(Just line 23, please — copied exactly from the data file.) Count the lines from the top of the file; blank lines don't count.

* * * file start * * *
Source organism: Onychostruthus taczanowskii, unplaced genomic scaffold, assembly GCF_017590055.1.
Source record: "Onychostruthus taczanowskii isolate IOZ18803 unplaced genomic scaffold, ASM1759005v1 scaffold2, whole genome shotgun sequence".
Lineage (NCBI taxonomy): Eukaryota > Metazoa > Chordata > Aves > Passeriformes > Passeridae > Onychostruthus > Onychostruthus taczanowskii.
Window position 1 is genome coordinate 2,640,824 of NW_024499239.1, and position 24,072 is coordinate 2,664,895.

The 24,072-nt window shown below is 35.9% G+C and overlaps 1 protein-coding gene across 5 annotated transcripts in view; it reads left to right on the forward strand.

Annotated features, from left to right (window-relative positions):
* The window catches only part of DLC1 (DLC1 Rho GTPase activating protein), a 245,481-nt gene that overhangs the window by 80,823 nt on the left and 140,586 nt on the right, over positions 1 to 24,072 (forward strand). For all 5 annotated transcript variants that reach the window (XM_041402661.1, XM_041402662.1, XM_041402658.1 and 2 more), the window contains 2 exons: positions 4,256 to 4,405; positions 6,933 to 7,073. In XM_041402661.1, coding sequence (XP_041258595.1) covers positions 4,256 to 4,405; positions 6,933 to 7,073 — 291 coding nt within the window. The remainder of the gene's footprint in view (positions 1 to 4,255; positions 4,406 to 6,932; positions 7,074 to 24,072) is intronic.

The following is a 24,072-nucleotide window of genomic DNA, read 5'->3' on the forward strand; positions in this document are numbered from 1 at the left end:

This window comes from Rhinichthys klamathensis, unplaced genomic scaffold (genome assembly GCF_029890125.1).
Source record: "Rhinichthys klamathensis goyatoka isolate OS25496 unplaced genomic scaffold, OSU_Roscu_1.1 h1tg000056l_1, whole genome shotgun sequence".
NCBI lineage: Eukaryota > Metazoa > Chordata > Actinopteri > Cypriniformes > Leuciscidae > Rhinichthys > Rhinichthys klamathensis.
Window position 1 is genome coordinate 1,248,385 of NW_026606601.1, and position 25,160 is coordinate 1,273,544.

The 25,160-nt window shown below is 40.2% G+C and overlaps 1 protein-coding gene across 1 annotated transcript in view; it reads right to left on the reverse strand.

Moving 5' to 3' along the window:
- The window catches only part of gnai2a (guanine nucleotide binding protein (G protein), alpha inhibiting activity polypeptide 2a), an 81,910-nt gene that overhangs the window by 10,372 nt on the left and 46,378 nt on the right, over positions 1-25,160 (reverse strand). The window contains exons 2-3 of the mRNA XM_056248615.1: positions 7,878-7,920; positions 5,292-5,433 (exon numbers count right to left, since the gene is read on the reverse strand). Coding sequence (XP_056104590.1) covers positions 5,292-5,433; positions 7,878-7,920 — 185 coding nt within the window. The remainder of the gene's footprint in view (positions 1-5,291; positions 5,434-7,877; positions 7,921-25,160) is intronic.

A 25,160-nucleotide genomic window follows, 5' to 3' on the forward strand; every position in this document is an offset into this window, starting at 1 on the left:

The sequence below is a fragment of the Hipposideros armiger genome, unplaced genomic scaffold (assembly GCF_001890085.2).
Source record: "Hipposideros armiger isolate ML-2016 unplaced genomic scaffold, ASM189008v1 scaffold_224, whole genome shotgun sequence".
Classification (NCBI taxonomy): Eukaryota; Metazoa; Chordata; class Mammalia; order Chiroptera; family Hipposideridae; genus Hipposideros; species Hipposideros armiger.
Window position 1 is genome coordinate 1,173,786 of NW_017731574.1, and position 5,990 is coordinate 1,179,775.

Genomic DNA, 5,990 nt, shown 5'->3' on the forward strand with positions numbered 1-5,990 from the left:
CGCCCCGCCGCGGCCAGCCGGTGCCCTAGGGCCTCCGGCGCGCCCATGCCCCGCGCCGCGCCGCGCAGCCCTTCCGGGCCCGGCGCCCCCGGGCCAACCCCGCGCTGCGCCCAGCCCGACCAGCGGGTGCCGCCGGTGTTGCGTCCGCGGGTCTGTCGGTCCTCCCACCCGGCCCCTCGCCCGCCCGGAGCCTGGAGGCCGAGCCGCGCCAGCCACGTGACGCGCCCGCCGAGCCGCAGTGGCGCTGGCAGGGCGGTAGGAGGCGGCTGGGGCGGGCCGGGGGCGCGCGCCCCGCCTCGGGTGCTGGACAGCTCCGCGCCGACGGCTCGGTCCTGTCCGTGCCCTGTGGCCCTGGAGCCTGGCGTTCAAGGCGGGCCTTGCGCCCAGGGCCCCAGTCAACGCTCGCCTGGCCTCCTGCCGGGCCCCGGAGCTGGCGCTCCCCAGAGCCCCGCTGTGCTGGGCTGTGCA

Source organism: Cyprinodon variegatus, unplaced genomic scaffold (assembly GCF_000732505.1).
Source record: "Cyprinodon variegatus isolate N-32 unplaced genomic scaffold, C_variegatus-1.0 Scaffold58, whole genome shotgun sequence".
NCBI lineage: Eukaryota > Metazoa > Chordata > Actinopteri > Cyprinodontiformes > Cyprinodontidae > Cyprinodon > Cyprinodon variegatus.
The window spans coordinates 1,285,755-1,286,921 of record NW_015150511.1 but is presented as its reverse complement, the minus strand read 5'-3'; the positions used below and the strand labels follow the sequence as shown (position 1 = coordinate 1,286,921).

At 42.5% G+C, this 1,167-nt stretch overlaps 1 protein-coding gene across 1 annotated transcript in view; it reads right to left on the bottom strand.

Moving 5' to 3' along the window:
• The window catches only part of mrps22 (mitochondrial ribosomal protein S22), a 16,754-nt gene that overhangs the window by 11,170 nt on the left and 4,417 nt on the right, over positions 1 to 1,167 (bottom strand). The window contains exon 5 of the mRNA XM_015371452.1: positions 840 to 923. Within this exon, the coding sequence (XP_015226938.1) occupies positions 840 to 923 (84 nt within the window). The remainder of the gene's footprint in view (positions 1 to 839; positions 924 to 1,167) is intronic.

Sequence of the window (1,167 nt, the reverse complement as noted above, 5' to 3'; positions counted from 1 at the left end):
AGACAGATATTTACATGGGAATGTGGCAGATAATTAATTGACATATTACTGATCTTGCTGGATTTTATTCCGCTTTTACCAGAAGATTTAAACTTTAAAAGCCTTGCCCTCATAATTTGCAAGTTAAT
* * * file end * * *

Source organism: Cyprinodon variegatus, unplaced genomic scaffold (assembly GCF_000732505.1).